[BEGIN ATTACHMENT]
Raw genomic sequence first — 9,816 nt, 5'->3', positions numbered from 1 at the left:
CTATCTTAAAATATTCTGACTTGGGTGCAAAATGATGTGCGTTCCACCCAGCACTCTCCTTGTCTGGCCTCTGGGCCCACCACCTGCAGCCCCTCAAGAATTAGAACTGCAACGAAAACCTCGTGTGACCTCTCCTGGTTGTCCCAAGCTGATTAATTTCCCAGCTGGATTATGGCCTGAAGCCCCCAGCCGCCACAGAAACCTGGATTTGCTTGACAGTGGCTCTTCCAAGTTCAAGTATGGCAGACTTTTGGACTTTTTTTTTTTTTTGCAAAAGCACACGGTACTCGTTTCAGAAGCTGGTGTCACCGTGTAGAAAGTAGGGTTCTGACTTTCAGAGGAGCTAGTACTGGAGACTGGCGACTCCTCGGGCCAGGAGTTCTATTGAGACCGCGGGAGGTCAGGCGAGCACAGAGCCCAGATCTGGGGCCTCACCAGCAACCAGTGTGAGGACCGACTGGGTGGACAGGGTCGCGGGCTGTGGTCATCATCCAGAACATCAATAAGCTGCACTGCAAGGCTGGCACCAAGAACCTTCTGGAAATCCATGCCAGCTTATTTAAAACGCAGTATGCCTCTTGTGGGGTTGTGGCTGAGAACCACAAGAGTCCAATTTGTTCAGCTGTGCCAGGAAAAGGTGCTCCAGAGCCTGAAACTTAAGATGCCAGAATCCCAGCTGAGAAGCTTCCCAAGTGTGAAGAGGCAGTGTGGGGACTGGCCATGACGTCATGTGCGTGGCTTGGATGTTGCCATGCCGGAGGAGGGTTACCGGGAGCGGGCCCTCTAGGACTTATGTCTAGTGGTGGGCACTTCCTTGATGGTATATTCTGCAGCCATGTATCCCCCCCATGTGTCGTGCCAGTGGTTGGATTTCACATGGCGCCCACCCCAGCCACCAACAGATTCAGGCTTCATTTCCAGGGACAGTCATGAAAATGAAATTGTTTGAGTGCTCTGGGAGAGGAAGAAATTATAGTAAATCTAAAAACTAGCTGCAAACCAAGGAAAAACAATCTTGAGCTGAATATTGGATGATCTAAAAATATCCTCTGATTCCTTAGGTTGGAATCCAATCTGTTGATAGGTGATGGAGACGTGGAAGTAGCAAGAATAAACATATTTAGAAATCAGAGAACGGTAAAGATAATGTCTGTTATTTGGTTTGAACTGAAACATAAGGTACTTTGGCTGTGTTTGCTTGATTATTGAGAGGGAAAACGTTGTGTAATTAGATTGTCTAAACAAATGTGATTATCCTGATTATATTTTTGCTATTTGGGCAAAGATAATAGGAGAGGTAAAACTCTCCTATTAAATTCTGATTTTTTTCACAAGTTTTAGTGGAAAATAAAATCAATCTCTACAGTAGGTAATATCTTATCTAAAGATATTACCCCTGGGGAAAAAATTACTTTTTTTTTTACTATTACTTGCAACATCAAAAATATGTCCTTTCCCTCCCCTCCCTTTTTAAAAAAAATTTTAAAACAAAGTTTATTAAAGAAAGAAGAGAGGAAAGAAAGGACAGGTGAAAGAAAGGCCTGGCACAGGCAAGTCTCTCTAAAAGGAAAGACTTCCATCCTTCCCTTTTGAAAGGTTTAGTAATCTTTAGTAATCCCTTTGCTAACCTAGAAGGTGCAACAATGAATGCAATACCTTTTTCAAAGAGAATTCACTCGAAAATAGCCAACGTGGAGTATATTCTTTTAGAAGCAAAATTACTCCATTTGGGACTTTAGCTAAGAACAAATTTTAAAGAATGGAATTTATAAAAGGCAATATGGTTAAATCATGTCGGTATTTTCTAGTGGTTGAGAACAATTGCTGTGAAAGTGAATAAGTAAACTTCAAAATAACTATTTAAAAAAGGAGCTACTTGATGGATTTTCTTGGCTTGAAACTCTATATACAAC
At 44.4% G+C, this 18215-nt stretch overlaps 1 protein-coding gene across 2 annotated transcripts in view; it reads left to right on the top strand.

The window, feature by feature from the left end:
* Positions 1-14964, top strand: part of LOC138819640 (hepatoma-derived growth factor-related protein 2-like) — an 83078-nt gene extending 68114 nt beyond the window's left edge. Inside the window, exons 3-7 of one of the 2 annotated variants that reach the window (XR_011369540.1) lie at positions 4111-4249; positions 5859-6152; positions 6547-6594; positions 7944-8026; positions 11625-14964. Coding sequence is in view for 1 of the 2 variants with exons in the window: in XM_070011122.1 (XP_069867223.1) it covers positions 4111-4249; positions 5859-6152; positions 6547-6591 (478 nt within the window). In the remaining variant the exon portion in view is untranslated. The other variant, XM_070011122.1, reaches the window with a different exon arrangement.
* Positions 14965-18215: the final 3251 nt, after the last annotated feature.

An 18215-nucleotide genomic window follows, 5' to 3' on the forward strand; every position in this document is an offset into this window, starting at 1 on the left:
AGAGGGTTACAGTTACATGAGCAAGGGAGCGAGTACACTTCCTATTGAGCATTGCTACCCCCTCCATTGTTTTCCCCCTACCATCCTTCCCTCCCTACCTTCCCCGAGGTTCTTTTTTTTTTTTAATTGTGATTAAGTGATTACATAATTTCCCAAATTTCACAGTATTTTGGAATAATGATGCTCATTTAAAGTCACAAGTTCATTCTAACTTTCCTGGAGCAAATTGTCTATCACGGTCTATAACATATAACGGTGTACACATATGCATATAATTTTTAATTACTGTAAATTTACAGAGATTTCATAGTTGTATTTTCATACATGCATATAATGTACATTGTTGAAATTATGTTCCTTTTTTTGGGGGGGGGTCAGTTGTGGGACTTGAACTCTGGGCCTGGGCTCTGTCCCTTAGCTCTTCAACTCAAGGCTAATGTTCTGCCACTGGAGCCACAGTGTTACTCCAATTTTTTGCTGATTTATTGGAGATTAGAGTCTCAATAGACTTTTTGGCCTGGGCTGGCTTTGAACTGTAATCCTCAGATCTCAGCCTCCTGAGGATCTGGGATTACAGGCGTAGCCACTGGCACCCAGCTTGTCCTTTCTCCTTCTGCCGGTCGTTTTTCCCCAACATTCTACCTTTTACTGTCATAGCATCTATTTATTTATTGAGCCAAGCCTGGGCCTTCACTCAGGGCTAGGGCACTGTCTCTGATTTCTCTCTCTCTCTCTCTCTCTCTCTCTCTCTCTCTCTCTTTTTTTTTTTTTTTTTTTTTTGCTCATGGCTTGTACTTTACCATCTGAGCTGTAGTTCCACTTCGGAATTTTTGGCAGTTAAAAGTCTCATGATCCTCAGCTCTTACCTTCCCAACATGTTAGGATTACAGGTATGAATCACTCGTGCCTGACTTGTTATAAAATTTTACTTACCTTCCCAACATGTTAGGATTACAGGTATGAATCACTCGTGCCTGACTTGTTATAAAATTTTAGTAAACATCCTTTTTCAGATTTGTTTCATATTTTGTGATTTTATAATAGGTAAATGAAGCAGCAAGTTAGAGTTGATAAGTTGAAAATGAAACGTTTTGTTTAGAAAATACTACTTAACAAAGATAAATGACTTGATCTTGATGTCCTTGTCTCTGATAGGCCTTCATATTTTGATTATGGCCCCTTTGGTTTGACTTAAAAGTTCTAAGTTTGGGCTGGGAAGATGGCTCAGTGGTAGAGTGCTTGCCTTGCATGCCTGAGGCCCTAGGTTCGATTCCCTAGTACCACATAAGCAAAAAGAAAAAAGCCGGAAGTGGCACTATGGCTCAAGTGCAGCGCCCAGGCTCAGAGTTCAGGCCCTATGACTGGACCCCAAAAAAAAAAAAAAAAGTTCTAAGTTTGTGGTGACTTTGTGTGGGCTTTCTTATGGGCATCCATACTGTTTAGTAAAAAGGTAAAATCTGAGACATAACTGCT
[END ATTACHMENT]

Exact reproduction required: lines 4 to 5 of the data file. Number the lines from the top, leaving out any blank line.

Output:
The window, feature by feature from the left end:
* Positions 1-14964, top strand: part of LOC138819640 (hepatoma-derived growth factor-related protein 2-like) — an 83078-nt gene extending 68114 nt beyond the window's left edge. Inside the window, exons 3-7 of one of the 2 annotated variants that reach the window (XR_011369540.1) lie at positions 4111-4249; positions 5859-6152; positions 6547-6594; positions 7944-8026; positions 11625-14964. Coding sequence is in view for 1 of the 2 variants with exons in the window: in XM_070011122.1 (XP_069867223.1) it covers positions 4111-4249; positions 5859-6152; positions 6547-6591 (478 nt within the window). In the remaining variant the exon portion in view is untranslated. The other variant, XM_070011122.1, reaches the window with a different exon arrangement.